It’s never too late—or too early—to adopt simple lifestyle changes that will strengthen your skeleton and help delay bone breakdown.
Official recommendations encourage women between the ages of 19 and 50 to get 1,000 milligrams of calcium a day and women older than 50 to get 1,200 milligrams. Amy J. Lanou, Ph.D., senior nutrition scientist for the nonprofit Physicians Committee for Responsible Medicine and coauthor of Building Bone Vitality (McGraw Hill), suggests lowering that to 500 to 800 milligrams, preferably from dairy-free food sources. Lanou explains that a higher calcium intake is unnecessary and, if it comes from supplemental sources, may cause constipation and negatively impact the absorption, production or metabolism of other nutrients.
Dairy foods—cheese and ice cream in particular—are highly acidic, but the body prefers a slightly alkaline pH; to neutralize the acidity from dairy, your body pulls calcium from the bones. Hip fracture rates are highest where calcium intake from dairy foods is highest, including in the U.S. and Northern European countries.
Almond milk, with 300 mg of calcium per 8 oz, can be used in recipes and smoothies in lieu of cow’s milk.
Classified as a cruciferous vegetable, this brother of broccoli has a leg up on lettuce. Arugula contains about eight times the calcium, fives times the vitamin A, vitamin C and vitamin K, and four times the iron as the same amount of iceberg lettuce—not to mention more fiber, folate, protein, potassium and magnesium. Add it up and arugula can help defend against heart disease, osteoporosis, sun damage and certain cancers. Arugula has a peppery, slightly bitter taste and can be used in salads or even to make pesto. Two cups = 60 mg of calcium.
Broccoli is among nature’s richest sources of sulforophane, a compound that’s thought to strongly inhibit cancers. Research suggests that sulforophanes stimulate the body’s own cancer-fighting enzymes, slowing the rate of breast and prostate cancer cell growth. Two cups = 80 mg of calcium.
Arguably the king of the leafy greens, kale scored No. 1 in a ranking of 84 veggies by the Center for Science in the Public Interest in Washington, D.C. Crammed with nutrients, notably vitamins K, A and C and calcium, kale is also a cancer-fighting superpower. Kale’s 45 flavonoids combine antioxidant and anti-inflammatory benefits to help fend off bladder, breast, colon, ovarian and prostate cancer. Noggin-nourishing antioxidants in kale also keep the brain sharp as you age. Use three cups to make kale crisps and you’ll be snacking on 270 mg of calcium.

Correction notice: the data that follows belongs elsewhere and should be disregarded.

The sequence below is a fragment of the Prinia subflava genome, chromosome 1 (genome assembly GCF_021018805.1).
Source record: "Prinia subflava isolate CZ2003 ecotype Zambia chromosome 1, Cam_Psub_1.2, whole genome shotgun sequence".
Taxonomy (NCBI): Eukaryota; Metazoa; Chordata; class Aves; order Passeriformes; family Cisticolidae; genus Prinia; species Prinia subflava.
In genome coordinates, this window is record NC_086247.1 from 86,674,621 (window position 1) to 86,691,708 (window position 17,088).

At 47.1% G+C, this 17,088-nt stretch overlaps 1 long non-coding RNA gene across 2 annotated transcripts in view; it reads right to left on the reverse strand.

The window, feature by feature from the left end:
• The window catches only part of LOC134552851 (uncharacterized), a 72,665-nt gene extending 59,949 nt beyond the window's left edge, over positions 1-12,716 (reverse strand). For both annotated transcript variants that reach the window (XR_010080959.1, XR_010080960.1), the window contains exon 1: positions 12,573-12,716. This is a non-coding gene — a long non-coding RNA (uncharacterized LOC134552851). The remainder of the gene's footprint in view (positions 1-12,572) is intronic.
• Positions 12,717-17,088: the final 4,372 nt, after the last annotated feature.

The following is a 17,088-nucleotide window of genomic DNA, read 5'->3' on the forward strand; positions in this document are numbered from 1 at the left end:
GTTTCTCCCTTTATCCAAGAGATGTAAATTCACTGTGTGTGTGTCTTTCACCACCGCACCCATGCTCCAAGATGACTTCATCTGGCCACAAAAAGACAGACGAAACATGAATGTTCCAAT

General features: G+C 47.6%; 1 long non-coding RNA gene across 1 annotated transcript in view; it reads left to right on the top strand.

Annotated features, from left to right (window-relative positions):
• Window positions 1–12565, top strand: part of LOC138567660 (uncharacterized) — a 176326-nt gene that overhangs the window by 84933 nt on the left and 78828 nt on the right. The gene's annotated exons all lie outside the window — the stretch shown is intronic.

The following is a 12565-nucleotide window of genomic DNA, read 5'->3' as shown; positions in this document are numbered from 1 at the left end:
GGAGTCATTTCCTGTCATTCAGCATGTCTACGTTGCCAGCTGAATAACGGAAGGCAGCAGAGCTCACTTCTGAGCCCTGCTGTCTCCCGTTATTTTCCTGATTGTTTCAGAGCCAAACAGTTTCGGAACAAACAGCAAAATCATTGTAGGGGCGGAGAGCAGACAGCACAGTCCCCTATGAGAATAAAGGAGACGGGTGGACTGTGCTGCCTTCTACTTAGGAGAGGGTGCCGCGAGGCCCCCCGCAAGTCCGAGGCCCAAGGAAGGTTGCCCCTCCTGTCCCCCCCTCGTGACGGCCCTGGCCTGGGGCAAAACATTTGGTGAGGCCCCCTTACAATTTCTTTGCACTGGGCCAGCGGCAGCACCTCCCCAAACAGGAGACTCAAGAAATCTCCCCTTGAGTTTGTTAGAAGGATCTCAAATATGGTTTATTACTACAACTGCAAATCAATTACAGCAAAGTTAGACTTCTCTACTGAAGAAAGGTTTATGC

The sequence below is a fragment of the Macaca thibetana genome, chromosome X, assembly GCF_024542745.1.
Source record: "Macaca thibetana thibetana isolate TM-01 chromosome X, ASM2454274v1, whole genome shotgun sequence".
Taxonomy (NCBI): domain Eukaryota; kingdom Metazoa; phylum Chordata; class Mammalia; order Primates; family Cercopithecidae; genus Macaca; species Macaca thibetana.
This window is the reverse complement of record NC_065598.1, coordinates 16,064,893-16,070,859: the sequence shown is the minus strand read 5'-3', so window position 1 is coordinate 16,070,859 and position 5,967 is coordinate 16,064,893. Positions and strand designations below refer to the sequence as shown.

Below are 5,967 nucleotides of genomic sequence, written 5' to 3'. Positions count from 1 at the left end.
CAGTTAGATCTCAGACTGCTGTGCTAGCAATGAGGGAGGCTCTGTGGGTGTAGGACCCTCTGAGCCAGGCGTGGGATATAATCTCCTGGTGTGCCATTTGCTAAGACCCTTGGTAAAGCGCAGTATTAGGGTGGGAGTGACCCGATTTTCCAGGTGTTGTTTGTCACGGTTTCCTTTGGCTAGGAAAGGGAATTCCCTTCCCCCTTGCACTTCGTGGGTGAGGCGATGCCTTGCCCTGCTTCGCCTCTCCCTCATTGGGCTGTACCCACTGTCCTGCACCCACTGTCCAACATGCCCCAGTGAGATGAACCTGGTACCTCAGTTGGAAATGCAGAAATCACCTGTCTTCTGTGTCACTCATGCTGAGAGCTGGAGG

Just one tablespoon of sesame seeds has 90 mg of calcium and only 52 calories. Sprinkle over salads or sauteed greens.
Dark, leafy greens are the rock stars of the produce department: Nutrition powerhouses like turnip greens have been shown to prevent everything from cancer to heart disease while keeping your body and brain in top shape. Sautee turnip greens like spinach. Two cups = 210 mg of calcium.
One medium orange contains about 70 mg of calcium and 60 mg of the antioxidant vitamin C. Oranges also supply flavonoids—among them hesperetin, which regenerates vitamin C, helps fight cancer, protects the heart, and prevents viral infection. In addition, because of the potassium they contain, oranges lower the risk of developing hypertension. Eat oranges whole and fresh; the fruit’s rind and membranes protect the juice from oxygen, which destroys fragile vitamin C. In addition, the flavonoids are found in the membranes surrounding each orange segment, as well as in the pith and in the fuzzy stemlike structure running through the center of the fruit.
This peppery plant is jam-packed with vitamins K, A and C, a triple threat of antioxidants that battle the effects of aging and disease. Heart-healthy nutrients like folate, fiber, potassium and beta-carotene also protect the heart and lungs, while calcium builds stronger teeth and bones. “By providing us with a diverse array of antioxidants, mustard greens help protect our bodies from damaging free radicals,” says Christine Avanti, C.N., holistic nutritionist in Los Angeles and author of Skinny Chicks Don’t Eat Salads (Rodale). Raw or cooked, the pungent green works as a side or combined with casseroles or stir-frys. Two cups = 120 mg of calcium.
Figs and Prunes
Dried fruits such as figs and prunes are concentrated versions of all the fiber and vitamins in regular fruit. They also have high concentrations of sugar, so it’s best to eat them in small portions, and with nuts or whole grains so you’re getting additional fiber and protein to help maintain steady blood sugar. A study published in the British Journal of Nutrition found that women who ate about eight to 10 prunes a day had significantly higher bone mineral density in their forearms and spines compared with those who ate dried apples. Prunes provide boron and potassium, two elements that help suppress the breakdown of bone. Two dried figs have 60 mg of calcium and two prunes have 40 mg of calcium.
Nutrient-dense almonds are packed with potassium, vitamin E, iron, magnesium, calcium and protein. Loaded with monounsaturated fat and fiber, cholesterol-free almonds are also good for your heart. Almonds contribute to longer satiety, preventing those peaks and valleys of blood sugar levels that keep so many of us snacking throughout the day. 1/4 cup (28g) = 70 mg of calcium.